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Dize: Never be surprised by the venue God chooses to encapsulate your unsuspecting soul

I thought I was going to see a movie about the life of Aretha Franklin, “Lady of Soul.” I was mistaken. The viewing of the movie, “Amazing Grace,” was the most emotional non-church service I’ve ever experienced. There was a cohesiveness, a oneness, between the gospel performers and the congregation. Everyone’s soul was united. Mick Jagger (aka Sir Michael Philip Jagger) the English lead singer of the Rolling Stones, was an incognito participant sitting in the last row.

Emotions were not held back. No song was sung just by repeating the words. Each word was allowed to become “the most it could be.” When Aretha sang, “What A Friend We have In Jesus,” her sincerity shined, and you knew Jesus (Jesus, Jesus, Jesus) is your friend, too. The hymn gives a powerful, yet simple message:

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What a friend we have in Jesus, All our sins and griefs to bear! What a privilege to carry Everything to God in prayer! Oh what peace we often forfeit, Oh what needless pain we bear, All because we do not carry Everything to God in prayer.

Never have I experienced an unrehearsed “letting-go,” exposing one’s true feelings. This was not acting; it was true soul exposure.

When Ms. Franklin sang, “Amazing Grace,” the word “Amazing” got top billing (forever) before she went on to say the second remarkable word: “Grace.” I was mesmerized by such unique openness and sincerity. Aretha sang Marvin Gaye’s, “Wholy Holy,” while quietly playing the piano; those touching words give the whole world hope and holiness filled the church. Words we could all relate to: “People we have got to come together; we should believe in each other’s dreams; Jesus left a long time ago . . . But he left us a book to believe in - and in it we’ve got a whole lot to learn; Can’t you see us coming together.” An intimacy, amplified by the songs’ emotional power, filled the church causing Rev. James A Cleveland to be reduced to tears.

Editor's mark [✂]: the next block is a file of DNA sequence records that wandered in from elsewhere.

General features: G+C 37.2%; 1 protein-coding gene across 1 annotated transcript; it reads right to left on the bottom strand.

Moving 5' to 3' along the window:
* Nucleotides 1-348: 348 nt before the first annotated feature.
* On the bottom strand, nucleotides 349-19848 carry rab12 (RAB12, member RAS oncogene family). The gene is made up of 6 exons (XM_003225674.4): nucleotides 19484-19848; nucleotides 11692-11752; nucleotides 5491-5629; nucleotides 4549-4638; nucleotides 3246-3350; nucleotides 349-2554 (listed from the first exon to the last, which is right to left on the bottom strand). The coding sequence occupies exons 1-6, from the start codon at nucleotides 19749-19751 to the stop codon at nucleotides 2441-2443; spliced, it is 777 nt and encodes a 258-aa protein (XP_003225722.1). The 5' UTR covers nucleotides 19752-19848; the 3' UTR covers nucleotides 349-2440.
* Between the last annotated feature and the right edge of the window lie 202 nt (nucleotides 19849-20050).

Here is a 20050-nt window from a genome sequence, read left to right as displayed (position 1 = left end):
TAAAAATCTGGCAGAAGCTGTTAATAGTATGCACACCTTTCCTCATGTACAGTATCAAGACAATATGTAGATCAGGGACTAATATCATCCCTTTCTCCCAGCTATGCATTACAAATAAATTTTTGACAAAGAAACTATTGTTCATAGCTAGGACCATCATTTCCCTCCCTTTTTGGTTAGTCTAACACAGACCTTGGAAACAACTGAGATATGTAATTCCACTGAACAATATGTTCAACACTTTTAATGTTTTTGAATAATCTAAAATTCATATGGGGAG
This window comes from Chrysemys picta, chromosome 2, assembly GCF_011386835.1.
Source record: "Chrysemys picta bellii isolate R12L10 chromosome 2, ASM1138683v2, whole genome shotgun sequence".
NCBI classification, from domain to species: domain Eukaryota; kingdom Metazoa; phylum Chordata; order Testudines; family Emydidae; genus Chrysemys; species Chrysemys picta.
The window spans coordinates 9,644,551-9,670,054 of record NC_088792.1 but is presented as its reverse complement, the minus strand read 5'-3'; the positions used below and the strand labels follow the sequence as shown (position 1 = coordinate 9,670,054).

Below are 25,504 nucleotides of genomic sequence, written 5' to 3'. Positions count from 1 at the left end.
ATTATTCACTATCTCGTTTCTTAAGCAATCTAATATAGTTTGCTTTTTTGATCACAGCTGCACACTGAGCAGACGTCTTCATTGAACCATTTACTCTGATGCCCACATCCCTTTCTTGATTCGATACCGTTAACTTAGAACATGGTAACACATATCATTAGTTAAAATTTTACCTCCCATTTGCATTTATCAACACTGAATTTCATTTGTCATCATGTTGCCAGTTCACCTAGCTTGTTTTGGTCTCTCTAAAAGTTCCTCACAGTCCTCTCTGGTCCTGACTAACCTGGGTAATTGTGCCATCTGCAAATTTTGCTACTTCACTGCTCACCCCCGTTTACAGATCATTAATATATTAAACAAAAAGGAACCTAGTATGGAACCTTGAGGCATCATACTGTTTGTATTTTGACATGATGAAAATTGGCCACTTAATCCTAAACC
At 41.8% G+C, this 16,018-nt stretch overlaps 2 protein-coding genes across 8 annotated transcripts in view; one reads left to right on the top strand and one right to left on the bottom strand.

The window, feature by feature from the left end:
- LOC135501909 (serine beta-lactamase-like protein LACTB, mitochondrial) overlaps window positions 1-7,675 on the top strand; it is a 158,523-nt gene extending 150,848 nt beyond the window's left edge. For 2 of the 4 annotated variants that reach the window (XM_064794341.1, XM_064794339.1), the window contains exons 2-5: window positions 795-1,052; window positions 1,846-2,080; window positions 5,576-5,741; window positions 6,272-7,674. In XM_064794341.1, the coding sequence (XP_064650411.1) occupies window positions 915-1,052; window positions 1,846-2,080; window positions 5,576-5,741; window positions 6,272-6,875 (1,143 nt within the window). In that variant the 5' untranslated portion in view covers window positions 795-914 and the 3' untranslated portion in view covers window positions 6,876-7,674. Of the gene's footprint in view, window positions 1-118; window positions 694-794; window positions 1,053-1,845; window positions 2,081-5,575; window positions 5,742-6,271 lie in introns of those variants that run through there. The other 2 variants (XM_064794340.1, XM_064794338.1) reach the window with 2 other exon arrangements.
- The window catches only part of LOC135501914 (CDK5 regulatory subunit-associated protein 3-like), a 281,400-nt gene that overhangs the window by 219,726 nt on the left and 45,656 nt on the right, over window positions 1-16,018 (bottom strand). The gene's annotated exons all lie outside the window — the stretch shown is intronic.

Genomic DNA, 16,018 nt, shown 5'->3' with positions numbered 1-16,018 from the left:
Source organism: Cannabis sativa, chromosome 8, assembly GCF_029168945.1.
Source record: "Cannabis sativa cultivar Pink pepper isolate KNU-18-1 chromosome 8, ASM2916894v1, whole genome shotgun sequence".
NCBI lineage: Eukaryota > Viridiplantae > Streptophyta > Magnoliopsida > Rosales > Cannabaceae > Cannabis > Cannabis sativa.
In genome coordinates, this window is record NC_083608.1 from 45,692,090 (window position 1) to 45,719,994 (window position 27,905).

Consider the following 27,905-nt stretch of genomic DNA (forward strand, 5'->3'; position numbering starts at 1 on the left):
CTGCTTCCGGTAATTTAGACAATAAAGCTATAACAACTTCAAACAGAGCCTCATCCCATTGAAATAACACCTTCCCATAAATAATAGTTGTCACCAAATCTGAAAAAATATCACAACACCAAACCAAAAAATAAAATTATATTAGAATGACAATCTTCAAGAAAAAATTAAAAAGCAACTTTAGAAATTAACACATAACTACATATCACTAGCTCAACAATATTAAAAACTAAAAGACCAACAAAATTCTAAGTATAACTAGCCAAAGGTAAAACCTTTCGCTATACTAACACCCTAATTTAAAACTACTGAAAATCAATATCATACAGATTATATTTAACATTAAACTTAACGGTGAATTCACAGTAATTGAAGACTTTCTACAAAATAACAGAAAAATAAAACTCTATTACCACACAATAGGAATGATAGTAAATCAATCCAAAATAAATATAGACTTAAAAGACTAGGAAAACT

Words cannot describe the holiness that permeated that church. When Aretha powerfully sang: “Oh How I love My Religion,” it was more than obvious how Jesus had cushioned the trauma she had experienced in her life: from having her first child at the age of 12, to the death of two siblings, to the shock of her father, lying in a coma for years from the bullet shot from an intruder in his home.

Yes, I had expected to see Aretha Franklin’s biography but by watching her sing gospel songs for two days, so much more was revealed than any statistical facts of her life. Aretha is truly a Lady of Soul and, I believe, her innate essence is the best role model for turning toward Jesus for healing. Maybe you will be inspired as much as I was, try getting this DVD from the library. Romans 12:2 (ESV) “. . . be transformed by the renewal of your mind . . .” Never be surprised by the venue God chooses to encapsulate your unsuspecting soul.

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